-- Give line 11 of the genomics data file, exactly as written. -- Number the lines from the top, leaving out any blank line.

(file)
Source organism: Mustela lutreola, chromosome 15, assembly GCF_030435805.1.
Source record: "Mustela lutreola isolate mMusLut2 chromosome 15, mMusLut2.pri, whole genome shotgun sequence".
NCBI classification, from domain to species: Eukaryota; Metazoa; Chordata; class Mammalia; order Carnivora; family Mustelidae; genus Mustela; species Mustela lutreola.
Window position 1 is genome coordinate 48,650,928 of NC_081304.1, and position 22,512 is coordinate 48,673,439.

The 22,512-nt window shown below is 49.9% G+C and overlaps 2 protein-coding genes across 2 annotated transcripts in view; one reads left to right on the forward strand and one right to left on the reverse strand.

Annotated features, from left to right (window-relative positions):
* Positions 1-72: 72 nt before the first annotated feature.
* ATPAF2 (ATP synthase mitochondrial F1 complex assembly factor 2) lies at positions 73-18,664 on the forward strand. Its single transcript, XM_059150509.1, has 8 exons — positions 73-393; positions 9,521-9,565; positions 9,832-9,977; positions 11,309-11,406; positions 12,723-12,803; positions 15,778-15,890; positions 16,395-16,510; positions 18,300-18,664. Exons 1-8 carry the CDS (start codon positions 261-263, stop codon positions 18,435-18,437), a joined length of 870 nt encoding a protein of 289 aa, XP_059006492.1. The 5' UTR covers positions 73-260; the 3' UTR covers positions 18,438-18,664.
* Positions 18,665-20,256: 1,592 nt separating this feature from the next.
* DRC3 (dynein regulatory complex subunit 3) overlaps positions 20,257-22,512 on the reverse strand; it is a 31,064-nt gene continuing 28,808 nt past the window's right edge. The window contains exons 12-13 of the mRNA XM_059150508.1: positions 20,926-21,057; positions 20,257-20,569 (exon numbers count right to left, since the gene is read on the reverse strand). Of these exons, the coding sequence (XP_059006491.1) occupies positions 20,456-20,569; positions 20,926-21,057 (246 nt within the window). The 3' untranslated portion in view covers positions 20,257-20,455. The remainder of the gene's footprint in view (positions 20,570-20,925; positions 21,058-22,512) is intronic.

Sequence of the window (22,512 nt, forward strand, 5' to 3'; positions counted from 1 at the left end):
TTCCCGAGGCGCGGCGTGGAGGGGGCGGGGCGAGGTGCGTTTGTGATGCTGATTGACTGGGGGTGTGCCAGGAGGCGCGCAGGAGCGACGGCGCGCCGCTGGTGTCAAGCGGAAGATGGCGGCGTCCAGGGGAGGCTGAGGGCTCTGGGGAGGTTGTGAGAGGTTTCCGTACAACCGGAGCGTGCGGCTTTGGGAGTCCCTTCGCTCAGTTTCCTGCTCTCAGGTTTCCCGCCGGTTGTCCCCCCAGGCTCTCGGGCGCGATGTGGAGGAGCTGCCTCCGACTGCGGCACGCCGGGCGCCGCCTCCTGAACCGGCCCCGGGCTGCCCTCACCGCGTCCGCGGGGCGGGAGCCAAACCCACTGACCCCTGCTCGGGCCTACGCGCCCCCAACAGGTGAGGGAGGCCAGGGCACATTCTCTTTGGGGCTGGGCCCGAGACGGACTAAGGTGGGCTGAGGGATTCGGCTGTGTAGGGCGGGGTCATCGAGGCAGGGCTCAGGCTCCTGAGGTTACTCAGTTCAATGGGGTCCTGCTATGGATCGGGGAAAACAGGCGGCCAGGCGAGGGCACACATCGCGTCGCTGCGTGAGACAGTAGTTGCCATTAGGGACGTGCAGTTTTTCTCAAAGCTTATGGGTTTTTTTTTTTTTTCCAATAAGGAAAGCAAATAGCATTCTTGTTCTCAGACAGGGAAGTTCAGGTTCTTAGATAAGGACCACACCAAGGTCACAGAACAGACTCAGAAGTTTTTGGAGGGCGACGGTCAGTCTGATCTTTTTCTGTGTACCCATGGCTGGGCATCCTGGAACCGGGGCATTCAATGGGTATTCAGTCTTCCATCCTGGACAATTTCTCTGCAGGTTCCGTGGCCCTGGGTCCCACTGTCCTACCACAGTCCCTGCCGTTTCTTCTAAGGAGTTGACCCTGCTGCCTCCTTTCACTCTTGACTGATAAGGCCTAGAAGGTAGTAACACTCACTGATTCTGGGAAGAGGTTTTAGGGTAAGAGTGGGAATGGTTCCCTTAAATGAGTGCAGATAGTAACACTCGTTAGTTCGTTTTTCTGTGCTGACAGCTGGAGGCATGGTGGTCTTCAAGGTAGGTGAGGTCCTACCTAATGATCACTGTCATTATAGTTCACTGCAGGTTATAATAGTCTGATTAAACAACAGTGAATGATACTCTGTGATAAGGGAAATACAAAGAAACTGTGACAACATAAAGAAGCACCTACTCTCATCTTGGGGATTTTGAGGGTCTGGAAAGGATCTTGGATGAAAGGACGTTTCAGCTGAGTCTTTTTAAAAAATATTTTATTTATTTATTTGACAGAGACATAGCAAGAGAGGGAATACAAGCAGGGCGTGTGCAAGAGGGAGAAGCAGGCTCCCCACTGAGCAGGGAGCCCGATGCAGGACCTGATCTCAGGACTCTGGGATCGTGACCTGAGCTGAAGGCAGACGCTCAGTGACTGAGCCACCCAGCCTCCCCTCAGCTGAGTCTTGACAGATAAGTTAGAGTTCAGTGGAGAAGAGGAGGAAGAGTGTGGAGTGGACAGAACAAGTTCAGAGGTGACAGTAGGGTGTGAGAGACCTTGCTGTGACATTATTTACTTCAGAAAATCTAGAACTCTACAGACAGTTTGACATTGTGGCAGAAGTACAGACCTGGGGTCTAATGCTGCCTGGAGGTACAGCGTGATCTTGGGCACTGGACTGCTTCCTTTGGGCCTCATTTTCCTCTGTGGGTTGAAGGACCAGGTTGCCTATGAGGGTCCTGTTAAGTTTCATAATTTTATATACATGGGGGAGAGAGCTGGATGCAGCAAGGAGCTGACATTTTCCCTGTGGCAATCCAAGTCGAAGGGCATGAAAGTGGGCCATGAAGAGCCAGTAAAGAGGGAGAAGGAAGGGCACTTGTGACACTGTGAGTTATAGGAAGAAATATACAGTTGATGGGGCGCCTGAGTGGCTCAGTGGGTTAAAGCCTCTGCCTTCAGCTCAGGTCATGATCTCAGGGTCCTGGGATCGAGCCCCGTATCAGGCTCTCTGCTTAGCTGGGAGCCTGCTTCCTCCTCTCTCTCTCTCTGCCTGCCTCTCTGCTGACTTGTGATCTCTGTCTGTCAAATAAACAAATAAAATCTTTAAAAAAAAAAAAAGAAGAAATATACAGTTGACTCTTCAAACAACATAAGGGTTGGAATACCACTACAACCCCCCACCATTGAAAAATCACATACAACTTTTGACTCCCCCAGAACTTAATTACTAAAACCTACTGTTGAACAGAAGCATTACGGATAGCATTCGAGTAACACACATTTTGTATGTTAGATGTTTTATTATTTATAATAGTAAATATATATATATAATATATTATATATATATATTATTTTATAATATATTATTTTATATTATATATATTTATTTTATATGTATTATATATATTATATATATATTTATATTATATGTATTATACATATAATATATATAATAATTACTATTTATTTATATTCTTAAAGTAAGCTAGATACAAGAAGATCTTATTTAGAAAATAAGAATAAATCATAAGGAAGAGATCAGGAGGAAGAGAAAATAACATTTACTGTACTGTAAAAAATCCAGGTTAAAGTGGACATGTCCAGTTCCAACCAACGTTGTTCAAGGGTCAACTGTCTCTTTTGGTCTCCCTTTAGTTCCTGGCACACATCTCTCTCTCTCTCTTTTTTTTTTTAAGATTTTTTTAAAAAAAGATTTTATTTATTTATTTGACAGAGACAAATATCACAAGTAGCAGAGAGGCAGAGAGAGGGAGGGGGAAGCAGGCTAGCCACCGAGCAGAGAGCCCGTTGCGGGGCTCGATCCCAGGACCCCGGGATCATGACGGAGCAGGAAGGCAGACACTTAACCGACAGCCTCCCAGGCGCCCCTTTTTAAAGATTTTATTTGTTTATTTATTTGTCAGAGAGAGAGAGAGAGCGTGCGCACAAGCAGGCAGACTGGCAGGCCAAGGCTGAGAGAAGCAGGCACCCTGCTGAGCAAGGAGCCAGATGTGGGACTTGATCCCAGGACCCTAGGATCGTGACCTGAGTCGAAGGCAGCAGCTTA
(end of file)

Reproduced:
Sequence of the window (22,512 nt, forward strand, 5' to 3'; positions counted from 1 at the left end):